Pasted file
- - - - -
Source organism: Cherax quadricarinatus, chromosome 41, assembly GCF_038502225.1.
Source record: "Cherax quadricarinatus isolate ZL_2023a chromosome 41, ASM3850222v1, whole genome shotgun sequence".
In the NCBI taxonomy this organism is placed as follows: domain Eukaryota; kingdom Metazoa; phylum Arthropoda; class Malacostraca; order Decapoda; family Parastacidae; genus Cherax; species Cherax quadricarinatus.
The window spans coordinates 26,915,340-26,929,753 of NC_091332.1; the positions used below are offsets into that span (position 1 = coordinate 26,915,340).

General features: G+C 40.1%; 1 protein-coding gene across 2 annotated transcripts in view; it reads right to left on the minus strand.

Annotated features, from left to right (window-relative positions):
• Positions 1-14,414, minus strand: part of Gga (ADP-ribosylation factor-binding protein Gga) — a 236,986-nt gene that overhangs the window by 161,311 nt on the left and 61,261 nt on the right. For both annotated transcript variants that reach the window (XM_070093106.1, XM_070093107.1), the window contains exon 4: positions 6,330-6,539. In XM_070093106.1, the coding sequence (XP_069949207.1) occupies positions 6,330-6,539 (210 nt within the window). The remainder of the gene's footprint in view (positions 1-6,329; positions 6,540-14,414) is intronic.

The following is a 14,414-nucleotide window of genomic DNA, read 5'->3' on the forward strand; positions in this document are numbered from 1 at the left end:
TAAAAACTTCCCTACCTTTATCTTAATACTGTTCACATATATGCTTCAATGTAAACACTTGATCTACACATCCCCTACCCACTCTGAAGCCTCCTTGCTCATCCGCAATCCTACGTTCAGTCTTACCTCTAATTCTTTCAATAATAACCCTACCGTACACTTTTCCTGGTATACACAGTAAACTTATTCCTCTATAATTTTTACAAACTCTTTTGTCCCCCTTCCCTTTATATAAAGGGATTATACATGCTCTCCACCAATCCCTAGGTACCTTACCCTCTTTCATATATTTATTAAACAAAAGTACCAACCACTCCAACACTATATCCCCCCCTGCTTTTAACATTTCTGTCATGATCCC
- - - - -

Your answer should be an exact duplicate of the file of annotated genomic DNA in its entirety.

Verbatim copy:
Source organism: Cherax quadricarinatus, chromosome 41, assembly GCF_038502225.1.
Source record: "Cherax quadricarinatus isolate ZL_2023a chromosome 41, ASM3850222v1, whole genome shotgun sequence".
In the NCBI taxonomy this organism is placed as follows: domain Eukaryota; kingdom Metazoa; phylum Arthropoda; class Malacostraca; order Decapoda; family Parastacidae; genus Cherax; species Cherax quadricarinatus.
The window spans coordinates 26,915,340-26,929,753 of NC_091332.1; the positions used below are offsets into that span (position 1 = coordinate 26,915,340).

General features: G+C 40.1%; 1 protein-coding gene across 2 annotated transcripts in view; it reads right to left on the minus strand.

Annotated features, from left to right (window-relative positions):
• Positions 1-14,414, minus strand: part of Gga (ADP-ribosylation factor-binding protein Gga) — a 236,986-nt gene that overhangs the window by 161,311 nt on the left and 61,261 nt on the right. For both annotated transcript variants that reach the window (XM_070093106.1, XM_070093107.1), the window contains exon 4: positions 6,330-6,539. In XM_070093106.1, the coding sequence (XP_069949207.1) occupies positions 6,330-6,539 (210 nt within the window). The remainder of the gene's footprint in view (positions 1-6,329; positions 6,540-14,414) is intronic.

The following is a 14,414-nucleotide window of genomic DNA, read 5'->3' on the forward strand; positions in this document are numbered from 1 at the left end:
TAAAAACTTCCCTACCTTTATCTTAATACTGTTCACATATATGCTTCAATGTAAACACTTGATCTACACATCCCCTACCCACTCTGAAGCCTCCTTGCTCATCCGCAATCCTACGTTCAGTCTTACCTCTAATTCTTTCAATAATAACCCTACCGTACACTTTTCCTGGTATACACAGTAAACTTATTCCTCTATAATTTTTACAAACTCTTTTGTCCCCCTTCCCTTTATATAAAGGGATTATACATGCTCTCCACCAATCCCTAGGTACCTTACCCTCTTTCATATATTTATTAAACAAAAGTACCAACCACTCCAACACTATATCCCCCCCTGCTTTTAACATTTCTGTCATGATCCC